Mate, listen. Just because I’m an otaku pig who loves moe/ecchi pandering garbage doesn’t mean that I think that all efforts at pandering are equal. I look upon your feeble attempts to satisfy my shallow kinks and I laugh. And for the record, your character design sucks.
I’ll start this first impressions post with Unbreakable Machine Doll. I’d been looking forward to this show because it seemed like it would have some interesting world-building concepts. The cute girl on the promotional art had nothing to do with it, naturally. As it turned out, she was annoying, and almost every single aspect of this premiere was bland and uninteresting.
Let’s go back to what I was saying about not all attempts at pandering being equal. On paper, I kind of get the appeal of having a human doll who does everything you say and wants to jump your bones at every opportunity. Actually, I don’t get the appeal of that at all, but for the sake of the argument, let’s just say I do. But I don’t feel as if the creators had any affection for her character whatsoever.
Urgh, seriously? And she even says that to a little kid. What a stupid jealous bitch.
The guy is a total asswipe as well. I don’t think he smiled once in this entire opening episode. And he only seems to think of himself and his angsty protagonist problems.
Probably the part of the episode that sticks with me the most was when the haughty blonde chick challenges the protag and he’s supposed to be an utter loser and yet he manages to fight her on equal ground and save her through gobbledygook magic. Didn’t Infinite Stratos open with that exact same plot device?
I don’t know if anyone else feels this too, but I think the best kinds of series in this genre are the ones where you can sense the creators were smiling as they worked on it. No matter how tired the cliches are, the sense of earnestness leaps off the screen. I had pegged this series as being one of that kind, since the light novel is well-regarded, but alas, it had this stuck-up, uptight feeling to it throughout, much like the protagonist. Perhaps this is the result of a lazy adaptation? The animation was rather poor, especially the CG.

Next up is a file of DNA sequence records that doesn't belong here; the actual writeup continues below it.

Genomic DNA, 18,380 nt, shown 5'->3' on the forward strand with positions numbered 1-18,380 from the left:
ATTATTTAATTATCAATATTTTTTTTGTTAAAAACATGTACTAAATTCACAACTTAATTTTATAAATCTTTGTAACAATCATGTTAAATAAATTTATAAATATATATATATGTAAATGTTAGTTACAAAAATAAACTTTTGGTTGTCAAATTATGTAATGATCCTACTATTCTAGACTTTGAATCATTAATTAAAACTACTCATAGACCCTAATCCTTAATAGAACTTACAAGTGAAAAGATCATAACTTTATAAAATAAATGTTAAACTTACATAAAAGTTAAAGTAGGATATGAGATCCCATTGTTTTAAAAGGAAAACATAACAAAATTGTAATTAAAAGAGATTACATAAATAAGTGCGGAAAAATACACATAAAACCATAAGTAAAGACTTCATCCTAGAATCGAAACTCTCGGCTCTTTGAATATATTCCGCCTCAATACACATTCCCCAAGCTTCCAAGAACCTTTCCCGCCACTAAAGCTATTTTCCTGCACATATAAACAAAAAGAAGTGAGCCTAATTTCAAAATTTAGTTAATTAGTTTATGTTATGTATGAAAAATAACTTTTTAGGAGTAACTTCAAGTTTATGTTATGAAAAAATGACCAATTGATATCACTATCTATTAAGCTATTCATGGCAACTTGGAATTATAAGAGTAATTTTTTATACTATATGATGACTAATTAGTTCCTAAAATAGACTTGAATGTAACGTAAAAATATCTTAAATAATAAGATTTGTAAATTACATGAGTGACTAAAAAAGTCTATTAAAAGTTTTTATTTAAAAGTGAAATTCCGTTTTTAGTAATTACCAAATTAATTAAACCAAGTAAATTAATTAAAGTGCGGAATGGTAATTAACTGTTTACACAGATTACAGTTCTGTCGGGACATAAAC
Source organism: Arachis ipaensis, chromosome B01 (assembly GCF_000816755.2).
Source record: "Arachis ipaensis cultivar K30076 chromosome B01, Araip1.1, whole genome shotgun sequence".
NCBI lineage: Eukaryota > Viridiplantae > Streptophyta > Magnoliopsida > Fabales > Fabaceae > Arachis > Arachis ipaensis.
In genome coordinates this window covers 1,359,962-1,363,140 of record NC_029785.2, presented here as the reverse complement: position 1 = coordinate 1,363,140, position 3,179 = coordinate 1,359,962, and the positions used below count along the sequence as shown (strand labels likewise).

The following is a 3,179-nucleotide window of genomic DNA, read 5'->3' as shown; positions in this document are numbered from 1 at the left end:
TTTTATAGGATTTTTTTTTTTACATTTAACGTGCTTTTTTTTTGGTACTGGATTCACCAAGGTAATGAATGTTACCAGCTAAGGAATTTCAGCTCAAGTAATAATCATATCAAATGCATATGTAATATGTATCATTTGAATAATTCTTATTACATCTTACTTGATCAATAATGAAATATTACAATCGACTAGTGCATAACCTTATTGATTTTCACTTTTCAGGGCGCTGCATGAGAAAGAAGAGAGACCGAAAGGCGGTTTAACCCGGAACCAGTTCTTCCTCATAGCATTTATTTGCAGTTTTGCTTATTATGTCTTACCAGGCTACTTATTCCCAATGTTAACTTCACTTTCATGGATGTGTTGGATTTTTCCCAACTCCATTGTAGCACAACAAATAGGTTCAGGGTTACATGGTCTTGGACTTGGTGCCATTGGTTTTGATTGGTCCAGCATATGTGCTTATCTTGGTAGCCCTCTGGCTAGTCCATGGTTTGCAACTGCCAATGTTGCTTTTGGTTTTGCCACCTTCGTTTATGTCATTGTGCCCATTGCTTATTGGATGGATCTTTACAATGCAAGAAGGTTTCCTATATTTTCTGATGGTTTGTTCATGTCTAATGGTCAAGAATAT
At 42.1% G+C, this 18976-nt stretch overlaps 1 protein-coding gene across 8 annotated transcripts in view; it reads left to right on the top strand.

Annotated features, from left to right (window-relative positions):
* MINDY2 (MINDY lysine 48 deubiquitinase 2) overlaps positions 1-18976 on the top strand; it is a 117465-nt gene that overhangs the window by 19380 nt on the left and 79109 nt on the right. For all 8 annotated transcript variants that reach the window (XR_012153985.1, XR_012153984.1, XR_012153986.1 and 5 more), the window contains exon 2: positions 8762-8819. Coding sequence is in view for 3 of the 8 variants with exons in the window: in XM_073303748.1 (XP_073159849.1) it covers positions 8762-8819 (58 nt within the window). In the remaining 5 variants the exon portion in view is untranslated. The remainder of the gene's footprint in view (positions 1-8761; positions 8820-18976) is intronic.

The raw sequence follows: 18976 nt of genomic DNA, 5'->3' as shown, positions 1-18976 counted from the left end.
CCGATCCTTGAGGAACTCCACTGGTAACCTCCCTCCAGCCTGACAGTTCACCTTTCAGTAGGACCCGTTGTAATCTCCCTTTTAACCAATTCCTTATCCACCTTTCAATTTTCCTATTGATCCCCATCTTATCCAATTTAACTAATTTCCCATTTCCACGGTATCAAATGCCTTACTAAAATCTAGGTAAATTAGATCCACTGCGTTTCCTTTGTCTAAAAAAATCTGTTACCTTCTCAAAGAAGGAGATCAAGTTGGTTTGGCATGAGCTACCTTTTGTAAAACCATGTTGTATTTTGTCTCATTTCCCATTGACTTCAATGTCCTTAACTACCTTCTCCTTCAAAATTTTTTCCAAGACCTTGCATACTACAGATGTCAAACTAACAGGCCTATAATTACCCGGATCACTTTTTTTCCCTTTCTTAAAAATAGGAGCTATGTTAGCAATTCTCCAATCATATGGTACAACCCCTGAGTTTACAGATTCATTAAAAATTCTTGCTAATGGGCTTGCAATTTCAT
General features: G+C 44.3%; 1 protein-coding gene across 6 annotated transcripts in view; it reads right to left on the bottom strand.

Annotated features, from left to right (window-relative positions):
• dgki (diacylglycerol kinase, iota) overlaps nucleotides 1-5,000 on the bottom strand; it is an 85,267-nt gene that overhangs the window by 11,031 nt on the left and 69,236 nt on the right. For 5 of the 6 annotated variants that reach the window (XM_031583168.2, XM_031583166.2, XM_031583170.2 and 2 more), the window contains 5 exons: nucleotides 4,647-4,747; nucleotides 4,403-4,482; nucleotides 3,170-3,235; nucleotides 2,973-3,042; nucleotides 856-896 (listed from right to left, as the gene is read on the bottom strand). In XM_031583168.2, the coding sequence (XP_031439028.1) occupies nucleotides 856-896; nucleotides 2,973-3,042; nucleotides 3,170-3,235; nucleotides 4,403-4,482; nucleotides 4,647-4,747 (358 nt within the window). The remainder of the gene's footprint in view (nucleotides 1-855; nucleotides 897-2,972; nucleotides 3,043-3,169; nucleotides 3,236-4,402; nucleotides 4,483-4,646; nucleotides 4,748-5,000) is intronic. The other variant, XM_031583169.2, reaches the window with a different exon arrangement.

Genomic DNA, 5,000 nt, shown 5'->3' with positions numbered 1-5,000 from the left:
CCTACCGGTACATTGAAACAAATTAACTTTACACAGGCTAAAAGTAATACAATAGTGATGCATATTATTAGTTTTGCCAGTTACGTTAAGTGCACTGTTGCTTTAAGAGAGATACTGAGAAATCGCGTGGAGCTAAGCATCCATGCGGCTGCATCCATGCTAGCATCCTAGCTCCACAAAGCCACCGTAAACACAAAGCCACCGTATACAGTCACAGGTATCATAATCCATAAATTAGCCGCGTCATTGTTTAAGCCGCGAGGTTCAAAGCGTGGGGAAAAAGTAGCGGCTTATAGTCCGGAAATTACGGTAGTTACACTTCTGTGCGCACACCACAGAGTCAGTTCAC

This is all a shame because the setting actually does show some sparks of imagination. It seems to be set in a fantasy world based on the late nineteenth / early twentieth century and reminds me of Fullmetal Alchemist. Any action scene set on a train is an immediate plus in my book. The puppet system also seems like it’s well thought out and rather neat from what I’ve seen so far. No doubt it’ll be elaborated on in further episodes to come.
Not sure if I want to stick around and see all that, though. Am most likely dropping this and reading the novel instead. But the utter soullessness of the characters just doesn’t sit right with me either way.
Next up, that other “pandering” series, except for kids and toy robot fans: Gundam Build Fighters.
I can’t say I’m really all that against making a kiddy show out of Gundam, since the entire franchise has always been a glorified toy commercial. Yes, it did manage to spin complex war stories, especially in the ’70s and ’80s, but if there’s one thing to be said about Gundam as a franchise, it’s how adept it is at changing and adapting with the times. The same can’t be said for the fans, though, and from what I’ve seen, reactions to this series from those who consider themselves Gundam “purists” have ranged from outrage to tired apathy. It must be a sad feeling, seeing a franchise you once loved go out of its way to exclude you.
Well, perhaps that’s a little unfair to say, because this first episode of Build Fighters actually did sneak in a lot of references here and there that only older Gundam fans would notice. Most likely, this is the kind of series that Gundam‘s original audience would now be watching alongside their children. Now that actually sounds like fun!
As for the “kiddy” part of the premiere, I’d have to say that it actually did quite well for itself for the most part. I’m not quite sure how the battles are even meant to work, but the idea of getting your toy robots to fight in a virtual battlefield strikes my inner kid self as SUPER FUCKING AWESOME. The fact remains that the setting is still ridiculous and poorly explained, however.
There’s also an underlying “wish fulfillment” theme being developed in the script, which to be frank I don’t approve of. In the climax of the episode, we see the main character make a wish and this mysterious kid turns up and fights his battles for him. What is that meant to be telling the kids who watch this?
On top of that, the rival kid is annoying, and not just in the mildly irritating way. Schneider wrote a very pointed and insightful post about the problematic depiction of the Sazaki’s character and how it’s symptomatic of many Gundam fans’ attitudes. That’s the elephant in the room when it comes to an anime like this, and I suppose if I have to be honest, even if there were no butthurt fans marginalising any potential audience for this, I don’t think Build Fighters succeeds well enough on its own terms to garner much of a following anyway. But who knows.
Personally, I’ll be giving this series the three episode test at least, because hey, I think the main character’s a sweet kid and I like his friendship with Reiji. That’s enough to keep me entertained for now. I know it’s not a series for everyone, but a little nostalgia now and then doesn’t hurt, does it?